The Convention on Biological Diversity ranks Uganda as one of the top ten countries in the world for biodiversity. The Albertine Rift, which runs along the west of the country, is particularly known for the large number of endemic species it supports.
Uganda’s vegetation is heaviest in the south and typically becomes wooded savannah in central and northern Uganda. Where conditions are less favorable, dry acacia woodland, dotted with the occasional candelabra and euphorbia interspersed with grassland, occurs in the south. Similar components are found in the vegetation of the Rift Valley floors. The steppes and thickets of the northeast represent the driest regions of Uganda. In the Lake Victoria region and the western highlands, forest covering has been replaced by elephant grass and forest remnants because of human incursions. The medium-elevation forests contain a rich variety of species. The high-elevation forests of Mount Elgon and the Ruwenzori Range occur above 6,000 feet (1,800 metres); on their upper margins they give way, through transitional zones of mixed bamboo and tree heath, to high mountain moorland. Uganda’s 5,600 square miles (14,500 square km) of swamplands include both papyrus and seasonal grassy swamp.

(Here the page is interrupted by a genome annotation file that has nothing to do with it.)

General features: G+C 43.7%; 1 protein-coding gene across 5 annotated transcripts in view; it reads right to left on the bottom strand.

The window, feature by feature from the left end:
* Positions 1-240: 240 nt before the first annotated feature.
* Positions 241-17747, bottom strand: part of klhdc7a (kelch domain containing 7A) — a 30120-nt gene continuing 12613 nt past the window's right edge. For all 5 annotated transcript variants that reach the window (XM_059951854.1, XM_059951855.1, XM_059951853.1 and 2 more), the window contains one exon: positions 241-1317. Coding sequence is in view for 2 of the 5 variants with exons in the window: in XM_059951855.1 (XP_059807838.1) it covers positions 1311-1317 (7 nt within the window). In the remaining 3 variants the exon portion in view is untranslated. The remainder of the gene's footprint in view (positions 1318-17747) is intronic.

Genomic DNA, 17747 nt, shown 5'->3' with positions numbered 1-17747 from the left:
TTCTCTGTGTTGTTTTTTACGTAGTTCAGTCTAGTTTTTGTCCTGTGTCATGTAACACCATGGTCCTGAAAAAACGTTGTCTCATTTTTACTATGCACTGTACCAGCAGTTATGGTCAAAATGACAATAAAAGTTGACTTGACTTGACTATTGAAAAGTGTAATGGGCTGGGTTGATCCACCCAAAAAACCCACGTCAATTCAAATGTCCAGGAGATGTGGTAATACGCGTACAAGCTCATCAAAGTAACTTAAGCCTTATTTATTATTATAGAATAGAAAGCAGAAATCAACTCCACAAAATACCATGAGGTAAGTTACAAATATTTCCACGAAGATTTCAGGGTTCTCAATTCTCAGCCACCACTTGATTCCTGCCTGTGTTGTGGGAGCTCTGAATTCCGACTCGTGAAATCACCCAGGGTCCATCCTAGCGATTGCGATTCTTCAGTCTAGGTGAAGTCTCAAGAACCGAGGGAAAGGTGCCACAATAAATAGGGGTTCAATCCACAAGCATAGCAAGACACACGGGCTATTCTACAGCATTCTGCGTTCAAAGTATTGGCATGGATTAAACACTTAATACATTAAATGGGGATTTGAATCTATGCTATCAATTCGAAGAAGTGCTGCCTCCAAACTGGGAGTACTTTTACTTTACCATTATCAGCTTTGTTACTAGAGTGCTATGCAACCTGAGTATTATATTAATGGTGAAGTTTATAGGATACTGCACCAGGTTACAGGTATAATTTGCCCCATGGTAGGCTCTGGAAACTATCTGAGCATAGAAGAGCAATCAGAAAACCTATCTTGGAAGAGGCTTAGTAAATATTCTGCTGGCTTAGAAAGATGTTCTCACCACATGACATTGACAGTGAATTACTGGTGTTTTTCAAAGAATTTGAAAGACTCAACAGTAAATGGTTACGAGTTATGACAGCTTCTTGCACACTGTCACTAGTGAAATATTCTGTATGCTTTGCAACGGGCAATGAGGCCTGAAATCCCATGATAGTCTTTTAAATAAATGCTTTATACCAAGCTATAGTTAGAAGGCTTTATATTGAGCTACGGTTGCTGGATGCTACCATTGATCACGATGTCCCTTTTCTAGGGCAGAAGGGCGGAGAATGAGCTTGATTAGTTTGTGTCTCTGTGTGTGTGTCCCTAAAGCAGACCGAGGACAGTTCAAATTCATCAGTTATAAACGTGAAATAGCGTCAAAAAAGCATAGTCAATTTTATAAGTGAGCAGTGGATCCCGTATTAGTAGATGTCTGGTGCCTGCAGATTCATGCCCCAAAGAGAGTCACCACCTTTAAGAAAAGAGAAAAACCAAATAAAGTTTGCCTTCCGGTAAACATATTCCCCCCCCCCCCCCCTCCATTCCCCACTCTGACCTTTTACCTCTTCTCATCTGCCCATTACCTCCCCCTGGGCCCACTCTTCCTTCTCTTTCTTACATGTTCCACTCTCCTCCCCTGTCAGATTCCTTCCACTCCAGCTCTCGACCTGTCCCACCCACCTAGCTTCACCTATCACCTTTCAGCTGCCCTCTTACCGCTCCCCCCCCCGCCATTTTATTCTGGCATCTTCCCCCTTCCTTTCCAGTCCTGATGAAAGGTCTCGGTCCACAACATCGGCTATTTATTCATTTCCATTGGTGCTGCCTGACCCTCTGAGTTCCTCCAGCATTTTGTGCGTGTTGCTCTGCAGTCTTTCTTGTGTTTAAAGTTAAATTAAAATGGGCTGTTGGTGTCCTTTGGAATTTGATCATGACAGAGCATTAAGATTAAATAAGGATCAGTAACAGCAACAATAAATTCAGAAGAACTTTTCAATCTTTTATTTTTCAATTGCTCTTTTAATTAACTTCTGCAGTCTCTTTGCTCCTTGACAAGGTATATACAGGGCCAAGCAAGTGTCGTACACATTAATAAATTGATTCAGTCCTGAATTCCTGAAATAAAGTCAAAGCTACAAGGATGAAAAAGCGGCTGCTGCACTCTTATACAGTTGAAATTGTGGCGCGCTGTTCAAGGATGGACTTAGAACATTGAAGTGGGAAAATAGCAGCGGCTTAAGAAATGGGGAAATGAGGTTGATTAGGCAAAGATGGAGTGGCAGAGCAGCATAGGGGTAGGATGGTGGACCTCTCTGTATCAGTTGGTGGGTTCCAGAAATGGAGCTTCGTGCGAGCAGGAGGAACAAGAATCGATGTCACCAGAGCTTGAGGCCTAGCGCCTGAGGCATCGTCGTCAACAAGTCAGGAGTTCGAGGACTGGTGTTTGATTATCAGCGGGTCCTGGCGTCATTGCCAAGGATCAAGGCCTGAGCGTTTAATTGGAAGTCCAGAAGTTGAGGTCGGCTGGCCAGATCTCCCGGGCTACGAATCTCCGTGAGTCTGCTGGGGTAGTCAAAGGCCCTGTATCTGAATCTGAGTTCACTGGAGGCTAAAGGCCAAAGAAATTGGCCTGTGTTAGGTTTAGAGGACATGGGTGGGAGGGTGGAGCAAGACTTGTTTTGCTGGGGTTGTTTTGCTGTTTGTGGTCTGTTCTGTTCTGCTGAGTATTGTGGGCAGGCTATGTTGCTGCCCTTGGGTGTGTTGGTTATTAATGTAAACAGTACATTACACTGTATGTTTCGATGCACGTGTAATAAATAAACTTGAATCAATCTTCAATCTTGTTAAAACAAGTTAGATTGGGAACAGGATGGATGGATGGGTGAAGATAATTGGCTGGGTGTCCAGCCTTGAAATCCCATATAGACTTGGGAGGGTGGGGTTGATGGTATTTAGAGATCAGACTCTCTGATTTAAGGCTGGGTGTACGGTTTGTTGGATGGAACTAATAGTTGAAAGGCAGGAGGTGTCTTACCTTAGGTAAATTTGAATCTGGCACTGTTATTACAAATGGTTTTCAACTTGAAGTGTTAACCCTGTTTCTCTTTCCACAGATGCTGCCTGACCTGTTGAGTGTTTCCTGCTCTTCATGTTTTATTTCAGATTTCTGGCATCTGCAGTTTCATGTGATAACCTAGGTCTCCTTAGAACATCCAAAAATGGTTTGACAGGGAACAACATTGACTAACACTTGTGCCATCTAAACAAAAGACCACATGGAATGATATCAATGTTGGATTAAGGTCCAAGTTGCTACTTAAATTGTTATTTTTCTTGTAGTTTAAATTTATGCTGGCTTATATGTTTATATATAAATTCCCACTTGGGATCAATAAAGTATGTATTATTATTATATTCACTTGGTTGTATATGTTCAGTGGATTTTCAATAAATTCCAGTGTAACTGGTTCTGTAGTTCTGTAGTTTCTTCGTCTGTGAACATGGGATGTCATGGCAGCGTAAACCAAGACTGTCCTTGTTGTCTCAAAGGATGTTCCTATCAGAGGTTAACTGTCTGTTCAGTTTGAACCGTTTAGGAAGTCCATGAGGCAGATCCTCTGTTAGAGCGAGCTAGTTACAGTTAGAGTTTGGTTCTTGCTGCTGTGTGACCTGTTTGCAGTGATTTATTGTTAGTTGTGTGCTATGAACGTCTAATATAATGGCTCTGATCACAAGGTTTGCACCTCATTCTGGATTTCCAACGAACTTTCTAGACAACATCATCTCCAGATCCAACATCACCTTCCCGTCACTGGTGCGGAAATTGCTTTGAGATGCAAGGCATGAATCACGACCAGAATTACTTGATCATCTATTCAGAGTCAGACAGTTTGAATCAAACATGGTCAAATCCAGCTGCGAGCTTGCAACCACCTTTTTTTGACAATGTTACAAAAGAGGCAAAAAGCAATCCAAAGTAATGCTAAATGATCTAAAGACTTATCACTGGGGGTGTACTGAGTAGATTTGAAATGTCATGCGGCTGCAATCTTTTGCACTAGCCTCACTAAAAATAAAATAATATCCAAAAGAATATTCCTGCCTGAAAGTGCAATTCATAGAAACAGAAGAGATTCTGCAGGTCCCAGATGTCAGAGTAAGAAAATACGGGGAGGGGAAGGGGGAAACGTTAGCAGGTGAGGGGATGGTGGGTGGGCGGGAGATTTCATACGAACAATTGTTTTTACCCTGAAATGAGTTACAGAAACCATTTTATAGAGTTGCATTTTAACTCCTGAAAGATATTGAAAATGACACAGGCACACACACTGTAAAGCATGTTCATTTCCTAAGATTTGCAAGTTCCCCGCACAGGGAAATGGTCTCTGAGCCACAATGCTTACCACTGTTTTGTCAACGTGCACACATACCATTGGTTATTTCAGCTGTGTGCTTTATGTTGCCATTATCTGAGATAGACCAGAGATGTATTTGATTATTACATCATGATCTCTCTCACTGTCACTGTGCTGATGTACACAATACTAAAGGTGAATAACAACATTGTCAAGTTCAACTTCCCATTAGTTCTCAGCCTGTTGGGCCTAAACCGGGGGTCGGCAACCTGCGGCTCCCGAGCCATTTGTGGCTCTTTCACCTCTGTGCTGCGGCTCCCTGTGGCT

Notable gardens include: Entebbe Botanical Gardens, Kibero Salt Gardens, Source of the Nile Gardens, Toro Botanical Gardens.